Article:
Brexit & Aviation 68

Steve Bell is an acquired taste.  His cartoons are topical but sharp political satire.   I framed a cartoon of his years ago.  It cruelly depicted the endless march of Liberal Democracy.  The way I remember it was seeing lots of important characters striding purposefully on a staircase that looked like a Möbius strip.   Going round and around.  The cutting point being that lots of energy and industrious activity was going nowhere.

This week has been just like that cartoon depiction but for Conservatives and Labour Party’s.  Walk outs, important meetings, speeches and a flurry of activity but there has been little real progress towards a practical Brexit endgame.  Who would go into a room negotiating and beat yourself up in front of the party across the table?

Now, opening on March 14th is the chance that the UK House of Commons could send UK Prime Minister May back to the EU to request an extension to the Article 50 process.   Even so, it’s not clear what that extra time would be used for even if it was agreed by the EU Member States.

The European Parliament (EP) has 4 plenary sessions when it can ratify the UK Withdrawal Agreement before European elections in late May this year.  If this is not approved at one of those EP sessions, it’s unlikely to be voted on until after the Summer.  An Article 50 extension beyond the end of June 2019 suggest that the UK should take part in European Parliament elections[1].  A mix of interrelated events will always make this last-minute change complex but not impossible.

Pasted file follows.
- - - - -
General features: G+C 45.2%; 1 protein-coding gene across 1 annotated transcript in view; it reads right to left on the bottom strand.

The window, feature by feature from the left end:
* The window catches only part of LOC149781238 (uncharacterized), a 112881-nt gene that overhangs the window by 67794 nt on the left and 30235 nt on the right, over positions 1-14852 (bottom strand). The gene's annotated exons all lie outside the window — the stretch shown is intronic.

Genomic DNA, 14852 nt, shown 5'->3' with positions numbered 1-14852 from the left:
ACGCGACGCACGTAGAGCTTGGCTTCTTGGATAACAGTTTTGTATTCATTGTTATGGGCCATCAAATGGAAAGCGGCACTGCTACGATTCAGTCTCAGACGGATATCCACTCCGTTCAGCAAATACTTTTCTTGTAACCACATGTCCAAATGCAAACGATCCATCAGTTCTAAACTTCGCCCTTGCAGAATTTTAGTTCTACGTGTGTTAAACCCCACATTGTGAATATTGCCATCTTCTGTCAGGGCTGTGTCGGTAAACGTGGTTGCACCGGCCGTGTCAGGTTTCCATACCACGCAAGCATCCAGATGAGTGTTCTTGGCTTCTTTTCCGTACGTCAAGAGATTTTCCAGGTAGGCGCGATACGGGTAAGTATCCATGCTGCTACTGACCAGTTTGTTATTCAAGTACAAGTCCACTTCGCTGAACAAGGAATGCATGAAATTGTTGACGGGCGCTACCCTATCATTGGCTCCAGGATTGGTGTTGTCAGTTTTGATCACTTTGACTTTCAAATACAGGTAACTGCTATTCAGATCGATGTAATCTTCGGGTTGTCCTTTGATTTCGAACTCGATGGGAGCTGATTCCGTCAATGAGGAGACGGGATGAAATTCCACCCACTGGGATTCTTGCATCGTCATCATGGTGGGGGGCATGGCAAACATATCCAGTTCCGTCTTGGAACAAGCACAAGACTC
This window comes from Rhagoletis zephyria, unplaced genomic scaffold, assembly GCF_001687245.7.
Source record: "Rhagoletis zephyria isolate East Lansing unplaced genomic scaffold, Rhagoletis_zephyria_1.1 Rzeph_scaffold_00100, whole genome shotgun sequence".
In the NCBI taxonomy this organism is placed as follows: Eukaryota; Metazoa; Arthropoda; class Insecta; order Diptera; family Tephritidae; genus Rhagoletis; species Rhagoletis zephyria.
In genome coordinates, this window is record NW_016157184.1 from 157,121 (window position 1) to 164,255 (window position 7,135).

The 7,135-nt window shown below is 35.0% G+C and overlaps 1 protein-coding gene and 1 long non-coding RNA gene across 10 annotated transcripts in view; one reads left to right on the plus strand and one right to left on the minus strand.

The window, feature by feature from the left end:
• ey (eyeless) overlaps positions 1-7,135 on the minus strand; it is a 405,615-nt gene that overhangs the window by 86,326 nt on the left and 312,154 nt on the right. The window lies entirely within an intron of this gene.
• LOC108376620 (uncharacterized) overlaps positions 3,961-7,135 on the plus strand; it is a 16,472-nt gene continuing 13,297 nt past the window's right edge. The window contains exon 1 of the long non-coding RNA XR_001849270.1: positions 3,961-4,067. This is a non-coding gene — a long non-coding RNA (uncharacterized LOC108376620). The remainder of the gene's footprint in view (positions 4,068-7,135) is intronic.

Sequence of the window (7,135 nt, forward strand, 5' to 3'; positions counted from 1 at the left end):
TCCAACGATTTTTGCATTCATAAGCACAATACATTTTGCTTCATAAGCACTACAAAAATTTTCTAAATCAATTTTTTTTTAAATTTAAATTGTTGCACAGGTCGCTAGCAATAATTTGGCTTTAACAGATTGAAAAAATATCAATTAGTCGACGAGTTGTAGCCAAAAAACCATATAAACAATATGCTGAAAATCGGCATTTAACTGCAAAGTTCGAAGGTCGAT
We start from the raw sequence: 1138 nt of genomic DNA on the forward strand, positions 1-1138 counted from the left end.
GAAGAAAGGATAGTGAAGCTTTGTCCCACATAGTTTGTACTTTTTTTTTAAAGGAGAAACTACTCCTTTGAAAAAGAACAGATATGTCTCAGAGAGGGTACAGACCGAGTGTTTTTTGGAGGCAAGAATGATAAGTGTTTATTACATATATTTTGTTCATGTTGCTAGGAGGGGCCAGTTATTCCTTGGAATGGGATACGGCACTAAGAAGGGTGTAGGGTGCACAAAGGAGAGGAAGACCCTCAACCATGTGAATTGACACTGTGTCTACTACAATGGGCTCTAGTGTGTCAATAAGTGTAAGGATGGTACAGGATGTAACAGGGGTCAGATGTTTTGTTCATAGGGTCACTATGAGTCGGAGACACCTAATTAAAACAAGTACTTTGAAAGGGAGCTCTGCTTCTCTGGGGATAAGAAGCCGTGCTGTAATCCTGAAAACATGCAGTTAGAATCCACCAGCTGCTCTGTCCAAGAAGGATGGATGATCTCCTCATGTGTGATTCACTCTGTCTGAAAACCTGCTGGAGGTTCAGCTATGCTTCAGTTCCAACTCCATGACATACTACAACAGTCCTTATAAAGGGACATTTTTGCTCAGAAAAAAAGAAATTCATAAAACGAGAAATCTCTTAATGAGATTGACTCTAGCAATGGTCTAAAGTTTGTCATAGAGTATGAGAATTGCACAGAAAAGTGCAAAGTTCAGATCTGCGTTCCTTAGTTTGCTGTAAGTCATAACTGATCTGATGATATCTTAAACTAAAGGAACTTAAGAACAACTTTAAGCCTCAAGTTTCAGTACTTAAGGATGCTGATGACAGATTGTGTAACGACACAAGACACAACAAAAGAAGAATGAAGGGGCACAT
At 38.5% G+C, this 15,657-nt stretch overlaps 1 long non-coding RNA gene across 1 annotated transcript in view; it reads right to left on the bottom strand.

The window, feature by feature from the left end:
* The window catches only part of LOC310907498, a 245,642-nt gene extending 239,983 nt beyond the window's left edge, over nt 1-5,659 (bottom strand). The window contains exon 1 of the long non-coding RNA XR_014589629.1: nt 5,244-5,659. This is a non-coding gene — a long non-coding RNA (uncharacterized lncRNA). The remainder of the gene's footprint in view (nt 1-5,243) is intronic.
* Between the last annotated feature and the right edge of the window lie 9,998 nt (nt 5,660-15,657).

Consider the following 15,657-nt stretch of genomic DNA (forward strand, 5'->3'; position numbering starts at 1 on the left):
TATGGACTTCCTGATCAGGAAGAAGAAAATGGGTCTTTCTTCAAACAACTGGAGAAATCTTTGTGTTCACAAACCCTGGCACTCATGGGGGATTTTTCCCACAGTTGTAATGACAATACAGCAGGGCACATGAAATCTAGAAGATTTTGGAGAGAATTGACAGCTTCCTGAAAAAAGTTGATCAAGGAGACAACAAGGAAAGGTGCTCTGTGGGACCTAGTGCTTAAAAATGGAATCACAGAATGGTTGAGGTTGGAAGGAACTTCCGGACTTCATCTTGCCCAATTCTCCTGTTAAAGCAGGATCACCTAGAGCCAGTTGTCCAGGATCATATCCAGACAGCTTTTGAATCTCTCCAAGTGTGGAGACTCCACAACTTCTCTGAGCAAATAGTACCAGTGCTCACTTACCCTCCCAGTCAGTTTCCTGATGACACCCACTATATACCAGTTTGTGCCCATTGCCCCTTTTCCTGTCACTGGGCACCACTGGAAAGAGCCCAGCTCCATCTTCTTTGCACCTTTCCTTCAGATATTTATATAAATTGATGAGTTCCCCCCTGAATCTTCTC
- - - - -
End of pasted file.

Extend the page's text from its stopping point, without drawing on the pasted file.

Extra time would seem to be wise given where we are at this moment.  The latest UK Government publication on the implications for business and trade of a No-Deal exit on 29 March 2019, makes stark reading.  It’s written as a summary document and so detail is missing but the message is one of lack of preparedness (no mention of aviation).  With the votes in the UK Parliament delayed there’s little notice for businesses, employees, investors and communities on what may be the biggest economic and trading change they face in a lifetime.

In aviation, people are moving their approvals and licences to other States.   For example, UK licenced engineers are looking to transfer their UK licences to an EASA Member State.  Not everyone will need to do this and there’s no doubt that a UK license will remain of value around the world.

In addition, some provisions are being made to soften the extremes of an abrupt UK withdrawal, but the effects of a No Deal Brexit will be penalising[2][3].  A so-called World Trade Organisation (WTO) No-Deal Brexit doesn’t exist for civil aviation.

[1] European Parliament elections will begin on 23 May and end on 26 May 2019.

[2] https://www.eesc.europa.eu/en/our-work/opinions-information-reports/opinions/aviation-safety-after-brexit

[3] https://www.adsgroup.org.uk/blog/eu-aviation-safety-regulation-for-a-no-deal-brexit/?ref=upflow.co

 

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